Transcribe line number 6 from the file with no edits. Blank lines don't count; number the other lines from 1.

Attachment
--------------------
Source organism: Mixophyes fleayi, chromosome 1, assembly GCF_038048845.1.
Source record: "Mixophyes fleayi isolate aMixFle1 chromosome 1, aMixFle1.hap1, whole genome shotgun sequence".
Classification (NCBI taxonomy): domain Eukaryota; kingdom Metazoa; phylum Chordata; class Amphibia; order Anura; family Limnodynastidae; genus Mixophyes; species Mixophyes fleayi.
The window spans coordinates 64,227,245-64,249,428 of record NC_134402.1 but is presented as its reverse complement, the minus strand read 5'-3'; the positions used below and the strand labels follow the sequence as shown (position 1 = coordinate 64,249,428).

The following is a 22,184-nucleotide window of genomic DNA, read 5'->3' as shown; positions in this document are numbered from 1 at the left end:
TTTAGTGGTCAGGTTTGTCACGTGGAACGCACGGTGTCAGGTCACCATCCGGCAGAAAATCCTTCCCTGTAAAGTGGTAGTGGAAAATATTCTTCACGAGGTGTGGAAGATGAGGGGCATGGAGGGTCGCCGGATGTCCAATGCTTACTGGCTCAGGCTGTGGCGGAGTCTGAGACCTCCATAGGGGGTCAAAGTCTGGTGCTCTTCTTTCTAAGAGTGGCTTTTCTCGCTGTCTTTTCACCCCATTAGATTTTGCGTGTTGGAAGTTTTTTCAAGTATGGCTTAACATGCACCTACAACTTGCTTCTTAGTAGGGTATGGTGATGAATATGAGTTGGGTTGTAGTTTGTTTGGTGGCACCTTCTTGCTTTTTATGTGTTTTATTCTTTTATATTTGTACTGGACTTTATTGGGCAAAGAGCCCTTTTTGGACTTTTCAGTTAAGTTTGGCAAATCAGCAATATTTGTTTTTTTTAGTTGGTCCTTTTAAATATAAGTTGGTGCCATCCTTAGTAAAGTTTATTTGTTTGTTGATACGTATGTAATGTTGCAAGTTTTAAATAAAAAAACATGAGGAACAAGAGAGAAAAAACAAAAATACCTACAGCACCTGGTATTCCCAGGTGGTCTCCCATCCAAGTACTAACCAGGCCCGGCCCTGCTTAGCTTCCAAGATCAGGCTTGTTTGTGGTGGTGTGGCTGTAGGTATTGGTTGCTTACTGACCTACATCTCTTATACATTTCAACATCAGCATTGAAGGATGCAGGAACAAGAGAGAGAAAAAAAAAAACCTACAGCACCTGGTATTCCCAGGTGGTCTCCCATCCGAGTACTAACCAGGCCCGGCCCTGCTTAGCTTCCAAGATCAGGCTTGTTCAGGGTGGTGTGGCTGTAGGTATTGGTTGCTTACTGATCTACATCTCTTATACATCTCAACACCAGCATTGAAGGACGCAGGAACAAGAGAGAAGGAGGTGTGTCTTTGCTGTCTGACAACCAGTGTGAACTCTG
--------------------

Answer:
TTTAGTGGTCAGGTTTGTCACGTGGAACGCACGGTGTCAGGTCACCATCCGGCAGAAAATCCTTCCCTGTAAAGTGGTAGTGGAAAATATTCTTCACGAGGTGTGGAAGATGAGGGGCATGGAGGGTCGCCGGATGTCCAATGCTTACTGGCTCAGGCTGTGGCGGAGTCTGAGACCTCCATAGGGGGTCAAAGTCTGGTGCTCTTCTTTCTAAGAGTGGCTTTTCTCGCTGTCTTTTCACCCCATTAGATTTTGCGTGTTGGAAGTTTTTTCAAGTATGGCTTAACATGCACCTACAACTTGCTTCTTAGTAGGGTATGGTGATGAATATGAGTTGGGTTGTAGTTTGTTTGGTGGCACCTTCTTGCTTTTTATGTGTTTTATTCTTTTATATTTGTACTGGACTTTATTGGGCAAAGAGCCCTTTTTGGACTTTTCAGTTAAGTTTGGCAAATCAGCAATATTTGTTTTTTTTAGTTGGTCCTTTTAAATATAAGTTGGTGCCATCCTTAGTAAAGTTTATTTGTTTGTTGATACGTATGTAATGTTGCAAGTTTTAAATAAAAAAACATGAGGAACAAGAGAGAAAAAACAAAAATACCTACAGCACCTGGTATTCCCAGGTGGTCTCCCATCCAAGTACTAACCAGGCCCGGCCCTGCTTAGCTTCCAAGATCAGGCTTGTTTGTGGTGGTGTGGCTGTAGGTATTGGTTGCTTACTGACCTACATCTCTTATACATTTCAACATCAGCATTGAAGGATGCAGGAACAAGAGAGAGAAAAAAAAAAACCTACAGCACCTGGTATTCCCAGGTGGTCTCCCATCCGAGTACTAACCAGGCCCGGCCCTGCTTAGCTTCCAAGATCAGGCTTGTTCAGGGTGGTGTGGCTGTAGGTATTGGTTGCTTACTGATCTACATCTCTTATACATCTCAACACCAGCATTGAAGGACGCAGGAACAAGAGAGAAGGAGGTGTGTCTTTGCTGTCTGACAACCAGTGTGAACTCTG